#### User Manual / System settings / Solver time step (A)

(These setting are enabled through the application preferences.)

You are encouraged to use the automatic time step method. |

### Automatic time step.

When this setting is disabled, which is encouraged, the solver uses a
sophisticated method of automatically choosing an appropriate isochrone
time interval, based on a number of factors.

Without going into great detail, the solver starts with an initial time
interval of 20 minutes. As the algorithm progresses, if the solver is
encountering a lot of land intersections, it may choose to keep the time
increment small. If the solver finds itself *sailing in open waters* then
it starts to slowly increase the time step.

The maximum isochrone interval the solver chooses is 2 hours.

As the solver sees that it is starting to approach the target point, it will
start reducing its time step. This has the effect of generating additional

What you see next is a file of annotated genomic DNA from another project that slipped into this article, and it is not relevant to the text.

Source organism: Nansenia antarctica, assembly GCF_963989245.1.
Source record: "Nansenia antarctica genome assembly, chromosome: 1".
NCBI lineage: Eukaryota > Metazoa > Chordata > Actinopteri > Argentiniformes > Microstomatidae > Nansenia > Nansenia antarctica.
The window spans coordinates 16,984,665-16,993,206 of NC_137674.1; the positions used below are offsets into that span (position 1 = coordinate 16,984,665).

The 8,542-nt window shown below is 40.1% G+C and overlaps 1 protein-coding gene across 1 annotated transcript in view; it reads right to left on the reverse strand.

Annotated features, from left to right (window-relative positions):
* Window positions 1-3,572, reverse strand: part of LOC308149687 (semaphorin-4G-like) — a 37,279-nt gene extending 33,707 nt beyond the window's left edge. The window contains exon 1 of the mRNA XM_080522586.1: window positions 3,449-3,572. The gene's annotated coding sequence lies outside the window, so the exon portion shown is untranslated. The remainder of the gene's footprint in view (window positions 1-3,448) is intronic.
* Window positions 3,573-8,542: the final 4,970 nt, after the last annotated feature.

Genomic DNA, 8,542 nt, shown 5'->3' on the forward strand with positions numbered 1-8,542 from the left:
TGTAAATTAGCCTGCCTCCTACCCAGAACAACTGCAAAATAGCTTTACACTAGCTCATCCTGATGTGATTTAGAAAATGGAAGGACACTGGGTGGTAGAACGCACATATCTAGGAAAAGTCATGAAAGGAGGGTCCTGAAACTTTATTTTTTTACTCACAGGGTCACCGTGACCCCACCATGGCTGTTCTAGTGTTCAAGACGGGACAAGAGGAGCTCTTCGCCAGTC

isochrone points, which generate more accurate arrival information.

### Override automatic time step.

If you have a preference for generating all the isochrones at a single, fixed,
uniform time interval then you can enable this setting and specify the interval.

One situation where *you may* want to set a fixed, small time increment, is
if you sail in waters closely bounded by land. The initial time step when
using the automatic method is 20 minutes. If 20 minutes of travel
represents a long distance for the waters you sail, you may want to set a
smaller fixed time step. Note that, even in this situation, you should first try
the automatic time step.

### Examples of different time steps.

Automatic time step.
One hour time step.
Half hour time step.
In this example open ocean passage, there are three paths generated, each
with a different time step, and they are all essentially all the same. The
time duration of the paths are, from left to right: 8 days 8.6 hours, 8
days 8.8 hours, 8 days 8.8 hours.

The largest difference between these three examples is the amount of time
taken to compute the solution. On a 2017 13” Macbook Pro, the average of
three runs for these examples is: 0.588 sec, 0.890 sec and 2.95 sec.
(If you have experiences with a different weather routing system, how does
its performance compare for these examples?)

Using the automatic time step is highly recommended.

*LuckGrib Weather Routing is currently only available on macOS. Support for iOS and iPadOS is under development.*